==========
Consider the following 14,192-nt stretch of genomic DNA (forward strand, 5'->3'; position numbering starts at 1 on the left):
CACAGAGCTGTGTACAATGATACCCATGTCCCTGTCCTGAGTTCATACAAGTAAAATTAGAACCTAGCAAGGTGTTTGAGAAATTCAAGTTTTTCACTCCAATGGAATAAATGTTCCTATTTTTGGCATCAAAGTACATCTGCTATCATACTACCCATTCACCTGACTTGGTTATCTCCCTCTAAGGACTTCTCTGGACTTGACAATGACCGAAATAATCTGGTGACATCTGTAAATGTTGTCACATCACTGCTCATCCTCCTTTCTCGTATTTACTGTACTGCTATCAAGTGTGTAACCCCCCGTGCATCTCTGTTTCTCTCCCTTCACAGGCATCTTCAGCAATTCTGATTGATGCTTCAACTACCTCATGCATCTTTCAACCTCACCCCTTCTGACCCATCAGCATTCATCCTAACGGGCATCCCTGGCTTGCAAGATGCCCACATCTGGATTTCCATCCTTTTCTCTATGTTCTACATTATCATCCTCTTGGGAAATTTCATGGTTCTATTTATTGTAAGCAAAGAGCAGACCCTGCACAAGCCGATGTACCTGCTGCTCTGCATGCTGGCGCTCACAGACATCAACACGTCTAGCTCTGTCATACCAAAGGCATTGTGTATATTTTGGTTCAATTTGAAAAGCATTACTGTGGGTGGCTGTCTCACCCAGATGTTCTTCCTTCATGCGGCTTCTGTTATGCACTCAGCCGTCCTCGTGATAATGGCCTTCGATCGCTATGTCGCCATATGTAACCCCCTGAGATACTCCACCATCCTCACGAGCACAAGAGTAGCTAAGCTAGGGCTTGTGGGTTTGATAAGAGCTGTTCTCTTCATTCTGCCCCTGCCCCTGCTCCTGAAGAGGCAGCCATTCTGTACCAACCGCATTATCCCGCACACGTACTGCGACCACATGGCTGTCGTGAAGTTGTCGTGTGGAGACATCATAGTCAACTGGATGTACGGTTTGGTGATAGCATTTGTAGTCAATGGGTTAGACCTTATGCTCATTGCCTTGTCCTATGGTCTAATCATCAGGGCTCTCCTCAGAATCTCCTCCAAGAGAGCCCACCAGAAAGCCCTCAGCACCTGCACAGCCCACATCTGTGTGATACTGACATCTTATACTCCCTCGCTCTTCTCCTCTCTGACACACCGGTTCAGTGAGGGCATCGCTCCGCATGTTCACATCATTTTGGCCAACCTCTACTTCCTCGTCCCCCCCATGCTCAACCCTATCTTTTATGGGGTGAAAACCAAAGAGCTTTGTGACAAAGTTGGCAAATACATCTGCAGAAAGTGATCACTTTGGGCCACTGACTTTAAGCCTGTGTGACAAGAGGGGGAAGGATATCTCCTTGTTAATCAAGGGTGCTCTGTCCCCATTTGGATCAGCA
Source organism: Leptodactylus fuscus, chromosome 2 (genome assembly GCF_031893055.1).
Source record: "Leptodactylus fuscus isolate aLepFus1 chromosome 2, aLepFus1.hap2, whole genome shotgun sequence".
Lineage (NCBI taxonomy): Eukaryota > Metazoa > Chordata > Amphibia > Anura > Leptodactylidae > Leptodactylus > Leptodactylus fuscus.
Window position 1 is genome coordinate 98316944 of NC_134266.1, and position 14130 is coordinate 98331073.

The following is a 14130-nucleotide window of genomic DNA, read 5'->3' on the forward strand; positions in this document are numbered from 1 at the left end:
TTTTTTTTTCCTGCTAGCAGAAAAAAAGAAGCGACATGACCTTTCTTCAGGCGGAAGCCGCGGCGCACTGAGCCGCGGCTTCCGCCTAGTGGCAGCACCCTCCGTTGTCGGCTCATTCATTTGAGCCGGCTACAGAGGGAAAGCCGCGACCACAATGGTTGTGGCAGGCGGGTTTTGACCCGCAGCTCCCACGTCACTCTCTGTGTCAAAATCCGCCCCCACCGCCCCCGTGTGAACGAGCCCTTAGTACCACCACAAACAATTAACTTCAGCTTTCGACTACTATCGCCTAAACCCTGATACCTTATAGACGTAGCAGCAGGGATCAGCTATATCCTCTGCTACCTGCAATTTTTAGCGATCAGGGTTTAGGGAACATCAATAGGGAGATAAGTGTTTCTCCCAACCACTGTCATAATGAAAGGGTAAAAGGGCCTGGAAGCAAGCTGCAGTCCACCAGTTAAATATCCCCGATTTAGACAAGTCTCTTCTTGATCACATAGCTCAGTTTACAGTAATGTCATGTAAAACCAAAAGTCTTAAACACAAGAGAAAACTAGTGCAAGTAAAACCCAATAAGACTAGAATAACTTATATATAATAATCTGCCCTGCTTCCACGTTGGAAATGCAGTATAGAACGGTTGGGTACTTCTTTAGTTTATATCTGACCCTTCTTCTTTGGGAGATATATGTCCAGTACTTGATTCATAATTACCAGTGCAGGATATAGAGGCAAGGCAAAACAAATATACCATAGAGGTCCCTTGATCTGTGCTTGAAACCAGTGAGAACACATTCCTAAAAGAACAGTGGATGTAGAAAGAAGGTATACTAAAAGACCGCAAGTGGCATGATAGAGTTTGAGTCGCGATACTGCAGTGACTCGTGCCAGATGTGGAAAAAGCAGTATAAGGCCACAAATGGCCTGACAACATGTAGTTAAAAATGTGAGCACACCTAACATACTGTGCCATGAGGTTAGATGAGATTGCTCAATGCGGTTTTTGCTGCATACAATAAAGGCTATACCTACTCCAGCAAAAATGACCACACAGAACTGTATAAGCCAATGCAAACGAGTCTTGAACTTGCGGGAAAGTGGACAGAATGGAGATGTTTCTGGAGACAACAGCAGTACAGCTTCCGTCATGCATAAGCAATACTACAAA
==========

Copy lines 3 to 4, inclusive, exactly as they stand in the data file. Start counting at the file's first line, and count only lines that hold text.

Source organism: Leptodactylus fuscus, chromosome 2 (genome assembly GCF_031893055.1).
Source record: "Leptodactylus fuscus isolate aLepFus1 chromosome 2, aLepFus1.hap2, whole genome shotgun sequence".